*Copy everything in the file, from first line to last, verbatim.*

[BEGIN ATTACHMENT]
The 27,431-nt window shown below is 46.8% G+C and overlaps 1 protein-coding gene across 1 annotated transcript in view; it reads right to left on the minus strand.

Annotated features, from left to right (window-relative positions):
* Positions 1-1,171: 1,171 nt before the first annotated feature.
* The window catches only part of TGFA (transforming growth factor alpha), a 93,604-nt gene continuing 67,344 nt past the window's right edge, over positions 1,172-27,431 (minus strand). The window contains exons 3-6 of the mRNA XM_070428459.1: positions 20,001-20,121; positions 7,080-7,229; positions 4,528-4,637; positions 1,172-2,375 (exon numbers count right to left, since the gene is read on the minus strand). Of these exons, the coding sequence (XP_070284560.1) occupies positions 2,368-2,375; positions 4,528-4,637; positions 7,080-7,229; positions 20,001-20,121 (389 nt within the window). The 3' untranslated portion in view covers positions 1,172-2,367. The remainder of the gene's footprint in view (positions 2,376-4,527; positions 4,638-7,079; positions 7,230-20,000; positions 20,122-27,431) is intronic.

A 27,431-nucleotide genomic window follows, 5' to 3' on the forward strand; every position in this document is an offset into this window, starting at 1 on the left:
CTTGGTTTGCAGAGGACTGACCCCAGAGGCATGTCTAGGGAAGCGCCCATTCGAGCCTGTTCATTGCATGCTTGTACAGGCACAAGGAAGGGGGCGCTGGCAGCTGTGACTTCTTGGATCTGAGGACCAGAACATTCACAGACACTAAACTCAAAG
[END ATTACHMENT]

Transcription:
The 27,431-nt window shown below is 46.8% G+C and overlaps 1 protein-coding gene across 1 annotated transcript in view; it reads right to left on the minus strand.

Annotated features, from left to right (window-relative positions):
* Positions 1-1,171: 1,171 nt before the first annotated feature.
* The window catches only part of TGFA (transforming growth factor alpha), a 93,604-nt gene continuing 67,344 nt past the window's right edge, over positions 1,172-27,431 (minus strand). The window contains exons 3-6 of the mRNA XM_070428459.1: positions 20,001-20,121; positions 7,080-7,229; positions 4,528-4,637; positions 1,172-2,375 (exon numbers count right to left, since the gene is read on the minus strand). Of these exons, the coding sequence (XP_070284560.1) occupies positions 2,368-2,375; positions 4,528-4,637; positions 7,080-7,229; positions 20,001-20,121 (389 nt within the window). The 3' untranslated portion in view covers positions 1,172-2,367. The remainder of the gene's footprint in view (positions 2,376-4,527; positions 4,638-7,079; positions 7,230-20,000; positions 20,122-27,431) is intronic.

A 27,431-nucleotide genomic window follows, 5' to 3' on the forward strand; every position in this document is an offset into this window, starting at 1 on the left:
CTTGGTTTGCAGAGGACTGACCCCAGAGGCATGTCTAGGGAAGCGCCCATTCGAGCCTGTTCATTGCATGCTTGTACAGGCACAAGGAAGGGGGCGCTGGCAGCTGTGACTTCTTGGATCTGAGGACCAGAACATTCACAGACACTAAACTCAAAG